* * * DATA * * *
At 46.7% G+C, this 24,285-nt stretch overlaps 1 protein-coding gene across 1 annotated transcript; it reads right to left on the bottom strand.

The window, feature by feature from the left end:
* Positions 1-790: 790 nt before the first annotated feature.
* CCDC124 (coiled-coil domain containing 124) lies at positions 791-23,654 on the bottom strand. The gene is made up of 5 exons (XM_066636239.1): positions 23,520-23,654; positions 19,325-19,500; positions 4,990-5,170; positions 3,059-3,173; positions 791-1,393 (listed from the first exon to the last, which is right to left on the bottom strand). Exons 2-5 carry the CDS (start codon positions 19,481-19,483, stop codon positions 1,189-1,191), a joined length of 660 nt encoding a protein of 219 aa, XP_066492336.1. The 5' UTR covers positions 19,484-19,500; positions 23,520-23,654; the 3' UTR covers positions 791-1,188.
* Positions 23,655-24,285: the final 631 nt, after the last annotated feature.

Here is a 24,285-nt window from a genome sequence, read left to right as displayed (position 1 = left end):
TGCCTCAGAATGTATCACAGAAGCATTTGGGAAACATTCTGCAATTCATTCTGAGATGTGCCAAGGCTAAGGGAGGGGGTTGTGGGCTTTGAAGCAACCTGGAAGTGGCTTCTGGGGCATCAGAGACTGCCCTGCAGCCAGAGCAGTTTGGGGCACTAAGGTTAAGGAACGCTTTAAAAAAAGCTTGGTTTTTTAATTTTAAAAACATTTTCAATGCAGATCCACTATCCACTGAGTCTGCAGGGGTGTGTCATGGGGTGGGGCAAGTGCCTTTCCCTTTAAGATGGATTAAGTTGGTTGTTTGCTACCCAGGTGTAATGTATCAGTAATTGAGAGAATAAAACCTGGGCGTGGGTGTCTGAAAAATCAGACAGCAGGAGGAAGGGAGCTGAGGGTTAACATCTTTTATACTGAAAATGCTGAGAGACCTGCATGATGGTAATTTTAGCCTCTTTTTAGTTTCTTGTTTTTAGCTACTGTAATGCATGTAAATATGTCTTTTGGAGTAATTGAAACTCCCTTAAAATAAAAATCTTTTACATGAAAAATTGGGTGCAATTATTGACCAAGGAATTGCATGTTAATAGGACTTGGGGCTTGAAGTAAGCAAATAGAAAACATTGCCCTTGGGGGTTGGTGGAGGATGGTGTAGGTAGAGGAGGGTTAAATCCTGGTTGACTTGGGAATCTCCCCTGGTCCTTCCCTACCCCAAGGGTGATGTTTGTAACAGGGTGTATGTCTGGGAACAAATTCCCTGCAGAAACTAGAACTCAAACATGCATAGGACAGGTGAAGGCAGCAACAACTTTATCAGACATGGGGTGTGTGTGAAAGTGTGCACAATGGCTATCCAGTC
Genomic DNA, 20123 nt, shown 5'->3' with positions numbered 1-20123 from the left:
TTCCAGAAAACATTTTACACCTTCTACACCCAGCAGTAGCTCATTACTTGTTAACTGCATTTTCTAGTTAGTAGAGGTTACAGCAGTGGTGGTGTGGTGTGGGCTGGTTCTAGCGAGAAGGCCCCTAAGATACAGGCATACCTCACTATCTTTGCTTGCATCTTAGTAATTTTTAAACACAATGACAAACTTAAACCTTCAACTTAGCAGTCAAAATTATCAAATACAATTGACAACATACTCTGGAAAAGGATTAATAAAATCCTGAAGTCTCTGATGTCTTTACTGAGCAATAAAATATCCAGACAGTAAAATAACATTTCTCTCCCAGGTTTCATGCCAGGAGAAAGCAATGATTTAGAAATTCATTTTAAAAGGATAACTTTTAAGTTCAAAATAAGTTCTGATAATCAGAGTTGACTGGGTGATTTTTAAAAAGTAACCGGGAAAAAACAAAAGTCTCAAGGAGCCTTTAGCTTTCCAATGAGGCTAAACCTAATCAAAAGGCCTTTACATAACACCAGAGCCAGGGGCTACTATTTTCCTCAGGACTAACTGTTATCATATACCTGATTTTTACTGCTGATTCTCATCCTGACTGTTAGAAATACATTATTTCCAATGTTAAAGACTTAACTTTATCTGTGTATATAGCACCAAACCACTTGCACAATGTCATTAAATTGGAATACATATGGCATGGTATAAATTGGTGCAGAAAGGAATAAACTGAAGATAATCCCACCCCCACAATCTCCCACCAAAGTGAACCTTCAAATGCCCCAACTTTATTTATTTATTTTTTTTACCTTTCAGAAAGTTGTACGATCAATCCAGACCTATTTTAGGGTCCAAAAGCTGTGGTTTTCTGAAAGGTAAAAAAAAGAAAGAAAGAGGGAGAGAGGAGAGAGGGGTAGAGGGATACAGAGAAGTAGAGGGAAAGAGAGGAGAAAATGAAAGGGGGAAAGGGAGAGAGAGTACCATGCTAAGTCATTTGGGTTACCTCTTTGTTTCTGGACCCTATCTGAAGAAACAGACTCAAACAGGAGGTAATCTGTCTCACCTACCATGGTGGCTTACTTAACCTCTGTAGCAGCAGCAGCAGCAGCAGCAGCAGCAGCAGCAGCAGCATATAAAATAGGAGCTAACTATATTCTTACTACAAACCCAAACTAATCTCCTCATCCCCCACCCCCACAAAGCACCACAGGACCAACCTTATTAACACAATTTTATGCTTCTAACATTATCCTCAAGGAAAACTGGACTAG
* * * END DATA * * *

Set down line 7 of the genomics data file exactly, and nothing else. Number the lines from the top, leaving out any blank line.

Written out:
TGCCTCAGAATGTATCACAGAAGCATTTGGGAAACATTCTGCAATTCATTCTGAGATGTGCCAAGGCTAAGGGAGGGGGTTGTGGGCTTTGAAGCAACCTGGAAGTGGCTTCTGGGGCATCAGAGACTGCCCTGCAGCCAGAGCAGTTTGGGGCACTAAGGTTAAGGAACGCTTTAAAAAAAGCTTGGTTTTTTAATTTTAAAAACATTTTCAATGCAGATCCACTATCCACTGAGTCTGCAGGGGTGTGTCATGGGGTGGGGCAAGTGCCTTTCCCTTTAAGATGGATTAAGTTGGTTGTTTGCTACCCAGGTGTAATGTATCAGTAATTGAGAGAATAAAACCTGGGCGTGGGTGTCTGAAAAATCAGACAGCAGGAGGAAGGGAGCTGAGGGTTAACATCTTTTATACTGAAAATGCTGAGAGACCTGCATGATGGTAATTTTAGCCTCTTTTTAGTTTCTTGTTTTTAGCTACTGTAATGCATGTAAATATGTCTTTTGGAGTAATTGAAACTCCCTTAAAATAAAAATCTTTTACATGAAAAATTGGGTGCAATTATTGACCAAGGAATTGCATGTTAATAGGACTTGGGGCTTGAAGTAAGCAAATAGAAAACATTGCCCTTGGGGGTTGGTGGAGGATGGTGTAGGTAGAGGAGGGTTAAATCCTGGTTGACTTGGGAATCTCCCCTGGTCCTTCCCTACCCCAAGGGTGATGTTTGTAACAGGGTGTATGTCTGGGAACAAATTCCCTGCAGAAACTAGAACTCAAACATGCATAGGACAGGTGAAGGCAGCAACAACTTTATCAGACATGGGGTGTGTGTGAAAGTGTGCACAATGGCTATCCAGTC